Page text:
Paige Bradley Frost, a Los Angeles native, moved back to Paris with her young family in 2011 after first living and getting married there in 2000. A lover of French style and cuisine, she spends her days scouting and writing about the city's gems when not chasing after her two young children. Her articles about parenting, culture and lifestyle have appeared on, the Huffington Post and various other publications. She blogs about her Paris experiences at View Paige Bradley Frost's Website

12 comments on “Les Parisiens: Rude? Sometimes. But Impolite? Never.

I visited Paris for the first time at the end of September, and I found the people to be nicer than expected. For the most part, they were pleasant .. and as long as you say ‘bonjour’ and ‘au revoir’ and make an attempt to speak their language, they were nice. I only had high school French, and I’ve been out of high school for a few decades. My french was clumsy and very limited. Paris is beautiful and can’t wait to go back!

I loved, loved this post! I find myself thinking the same thing living in Paris. You gave great tips and seem to have a good handle on the sometime difficult Parisians!!

I have just landed home to Australia from 5 weeks travelling France including 9days in Paris. I do speak French a bit better than a beginner and I found the French to be extremely helpful, friendly and polite. I knew about politese before going so ahered to those customs and spoke as much French as I could before reverting to english and we had the most amazingly wonderful time over there. Perhaps in Paris they are not quite as smily as in other parts of France but generally we didn’t have any bad experiences. I travelled with two children (8 and 5) and everyone was so lovely and saying how gorgeous they were etc. We have only been home 4 days and we are planning our next trip. My advice to travellers have at least a basic French language and try to speak it first- in Paris you will be given so much more help if you at least atempt it. I got ill in Paris and had to get a Dr to my apartment and everyone involved apologised to me for not having better English!! I am in love ahhhh Paris xxCorrina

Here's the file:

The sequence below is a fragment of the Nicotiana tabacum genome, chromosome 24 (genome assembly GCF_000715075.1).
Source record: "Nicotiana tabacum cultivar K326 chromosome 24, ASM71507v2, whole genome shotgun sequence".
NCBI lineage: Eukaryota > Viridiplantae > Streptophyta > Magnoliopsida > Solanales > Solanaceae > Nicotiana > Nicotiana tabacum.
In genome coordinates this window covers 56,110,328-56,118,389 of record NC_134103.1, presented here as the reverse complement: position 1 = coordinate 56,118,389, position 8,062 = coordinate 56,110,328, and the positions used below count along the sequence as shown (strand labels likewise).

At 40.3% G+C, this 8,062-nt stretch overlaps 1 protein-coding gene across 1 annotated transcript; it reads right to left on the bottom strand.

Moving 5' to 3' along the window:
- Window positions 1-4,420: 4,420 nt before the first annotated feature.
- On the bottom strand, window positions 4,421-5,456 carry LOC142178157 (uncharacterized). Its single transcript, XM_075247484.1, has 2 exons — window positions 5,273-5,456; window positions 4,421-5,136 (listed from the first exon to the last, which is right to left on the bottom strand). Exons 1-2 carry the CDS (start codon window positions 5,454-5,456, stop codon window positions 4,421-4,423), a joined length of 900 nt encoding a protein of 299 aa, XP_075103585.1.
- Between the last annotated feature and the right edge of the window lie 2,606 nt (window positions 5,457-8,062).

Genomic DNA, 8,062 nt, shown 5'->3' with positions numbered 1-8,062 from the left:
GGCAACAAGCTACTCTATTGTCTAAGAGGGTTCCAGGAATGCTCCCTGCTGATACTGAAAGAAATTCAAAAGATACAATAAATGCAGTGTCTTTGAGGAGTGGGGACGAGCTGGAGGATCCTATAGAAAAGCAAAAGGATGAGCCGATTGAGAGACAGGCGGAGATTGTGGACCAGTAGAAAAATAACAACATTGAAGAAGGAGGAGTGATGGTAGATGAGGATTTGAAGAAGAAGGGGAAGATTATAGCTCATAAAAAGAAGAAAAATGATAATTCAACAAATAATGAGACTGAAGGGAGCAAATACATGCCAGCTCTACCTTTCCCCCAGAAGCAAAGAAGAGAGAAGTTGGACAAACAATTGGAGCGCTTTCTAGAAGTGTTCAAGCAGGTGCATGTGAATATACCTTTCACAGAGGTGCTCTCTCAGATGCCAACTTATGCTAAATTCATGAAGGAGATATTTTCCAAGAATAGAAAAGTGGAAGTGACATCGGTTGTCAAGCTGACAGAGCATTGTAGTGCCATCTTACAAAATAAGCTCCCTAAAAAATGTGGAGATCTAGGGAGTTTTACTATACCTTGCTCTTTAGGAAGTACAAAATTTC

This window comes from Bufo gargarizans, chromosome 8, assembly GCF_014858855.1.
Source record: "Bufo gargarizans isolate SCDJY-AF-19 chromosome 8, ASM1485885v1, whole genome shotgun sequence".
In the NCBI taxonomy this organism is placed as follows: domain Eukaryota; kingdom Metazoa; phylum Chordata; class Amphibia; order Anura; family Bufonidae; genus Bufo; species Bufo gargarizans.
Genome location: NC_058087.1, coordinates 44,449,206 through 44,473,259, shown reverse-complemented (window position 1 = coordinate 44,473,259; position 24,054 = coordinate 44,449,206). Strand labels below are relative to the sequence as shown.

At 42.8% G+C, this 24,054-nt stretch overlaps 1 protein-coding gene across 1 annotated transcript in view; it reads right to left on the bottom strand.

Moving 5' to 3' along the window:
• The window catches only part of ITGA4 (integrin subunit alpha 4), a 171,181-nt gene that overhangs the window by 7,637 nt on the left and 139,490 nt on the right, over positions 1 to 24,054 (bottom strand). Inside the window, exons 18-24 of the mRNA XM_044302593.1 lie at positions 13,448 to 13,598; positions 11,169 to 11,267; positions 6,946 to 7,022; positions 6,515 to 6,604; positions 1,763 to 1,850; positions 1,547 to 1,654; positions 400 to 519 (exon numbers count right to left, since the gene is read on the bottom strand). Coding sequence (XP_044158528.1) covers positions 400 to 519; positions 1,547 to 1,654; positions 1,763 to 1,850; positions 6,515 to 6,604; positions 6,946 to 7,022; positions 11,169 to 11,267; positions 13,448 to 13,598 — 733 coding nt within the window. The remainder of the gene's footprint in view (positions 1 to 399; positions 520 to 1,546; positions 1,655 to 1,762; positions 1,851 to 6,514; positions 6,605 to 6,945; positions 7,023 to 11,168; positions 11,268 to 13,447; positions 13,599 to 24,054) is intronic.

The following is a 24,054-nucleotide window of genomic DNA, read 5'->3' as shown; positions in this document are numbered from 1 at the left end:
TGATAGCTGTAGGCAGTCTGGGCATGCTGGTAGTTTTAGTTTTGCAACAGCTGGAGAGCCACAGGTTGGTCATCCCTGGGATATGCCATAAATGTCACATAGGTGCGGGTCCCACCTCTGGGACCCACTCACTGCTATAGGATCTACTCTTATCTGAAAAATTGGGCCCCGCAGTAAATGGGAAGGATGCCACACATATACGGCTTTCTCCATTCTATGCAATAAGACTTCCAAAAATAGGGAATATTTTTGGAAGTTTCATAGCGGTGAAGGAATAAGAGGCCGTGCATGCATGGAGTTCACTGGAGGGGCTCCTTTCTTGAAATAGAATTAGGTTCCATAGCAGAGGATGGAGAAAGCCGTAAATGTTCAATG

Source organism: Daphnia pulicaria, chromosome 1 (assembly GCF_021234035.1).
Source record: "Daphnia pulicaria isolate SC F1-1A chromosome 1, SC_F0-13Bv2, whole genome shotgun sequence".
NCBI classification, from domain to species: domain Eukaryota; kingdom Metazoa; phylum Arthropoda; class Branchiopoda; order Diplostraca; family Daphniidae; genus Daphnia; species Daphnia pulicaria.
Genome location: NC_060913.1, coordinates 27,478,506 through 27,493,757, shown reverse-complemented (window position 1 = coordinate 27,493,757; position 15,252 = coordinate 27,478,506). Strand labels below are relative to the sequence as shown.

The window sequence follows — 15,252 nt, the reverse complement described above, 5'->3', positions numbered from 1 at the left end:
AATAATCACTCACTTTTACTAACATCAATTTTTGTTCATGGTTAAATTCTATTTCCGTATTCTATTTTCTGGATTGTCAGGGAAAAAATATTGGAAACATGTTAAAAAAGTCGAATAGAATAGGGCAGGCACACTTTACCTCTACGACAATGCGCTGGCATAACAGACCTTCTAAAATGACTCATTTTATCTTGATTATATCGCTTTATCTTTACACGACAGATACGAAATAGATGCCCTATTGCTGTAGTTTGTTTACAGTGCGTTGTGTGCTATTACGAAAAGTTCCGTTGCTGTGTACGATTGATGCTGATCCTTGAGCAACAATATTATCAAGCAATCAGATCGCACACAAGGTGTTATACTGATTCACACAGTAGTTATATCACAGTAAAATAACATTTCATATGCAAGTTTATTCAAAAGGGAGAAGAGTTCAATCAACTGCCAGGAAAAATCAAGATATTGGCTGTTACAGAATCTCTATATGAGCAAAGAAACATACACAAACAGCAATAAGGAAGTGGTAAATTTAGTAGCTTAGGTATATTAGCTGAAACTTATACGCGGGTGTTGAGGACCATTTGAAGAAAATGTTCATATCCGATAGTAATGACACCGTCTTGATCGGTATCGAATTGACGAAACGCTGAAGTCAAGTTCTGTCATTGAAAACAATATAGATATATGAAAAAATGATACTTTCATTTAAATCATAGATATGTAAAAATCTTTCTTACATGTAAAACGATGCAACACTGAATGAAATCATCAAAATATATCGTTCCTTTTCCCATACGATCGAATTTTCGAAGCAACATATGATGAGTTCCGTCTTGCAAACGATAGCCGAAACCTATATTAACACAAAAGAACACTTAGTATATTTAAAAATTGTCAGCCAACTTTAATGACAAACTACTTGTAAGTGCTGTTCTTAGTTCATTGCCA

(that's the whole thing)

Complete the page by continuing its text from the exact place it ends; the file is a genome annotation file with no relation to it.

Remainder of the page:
This is all SO true. I love this post! I’m from the SD/LA area and I can completely agree with you on this.

Thanks for the wonderful comments. As with so much in life, our experiences in other countries are dictated by our own attitude and perspective. I find that an open mind and sense of humor are always helpful!

My mother is French, and raised my brothers, sister and I with exemplary manners, tact and confidence. While we may seem aloof to those who do not know us very well, it seems better to me to err on the side of formal behaviour on most occasions.

My visits to Paris has always been wonderful, and I found the Parisians very helpful and accommodating.

I live in the U.S. and I’m a citizen, and even I think Americans are ruining customer service. Nowadays, clientele expect over-the-top responsiveness and grandiose displays of friendliness in the most basic of transactions. Efficient service minus an ear to ear grin is seen as being cold or distant. ‘Tis a shame, really.

Very funny. The most polite people I was in contact with in Europe were in Amsterdam. Delightful people.

Perfectly said….I can’t wait to return. I’ve had nothing but wonderful experiences in France while many Americano hate their experiences there. But I’m not a quivering violet, and am very interested in our cultural differences. Great entertainment, sometimes. Thanks!

I love this. I have visited Paris a few times and I live in the south (of the United States) night and day.

Actually I am going to write a blog post about this (French vs. Southerners); can I quote your blog post and link to you?

Let me tell you a story of mine. A few years ago I was in Paris at a shop summer sale. I held a skirt in my hand, just to have a look at it. A french “lady” pulled out the skirt from my hands, but she said “Pardon Madame!” :L

I must say that this makes perfect sense. In fact, I live in California now and have for years: the population here can be very rude. they think nothing of piping up with their political views to perfect strangers and asking about all sorts of things best left to discretion. As for smiling, it does not make them any more friendly or sincere. The French have it right.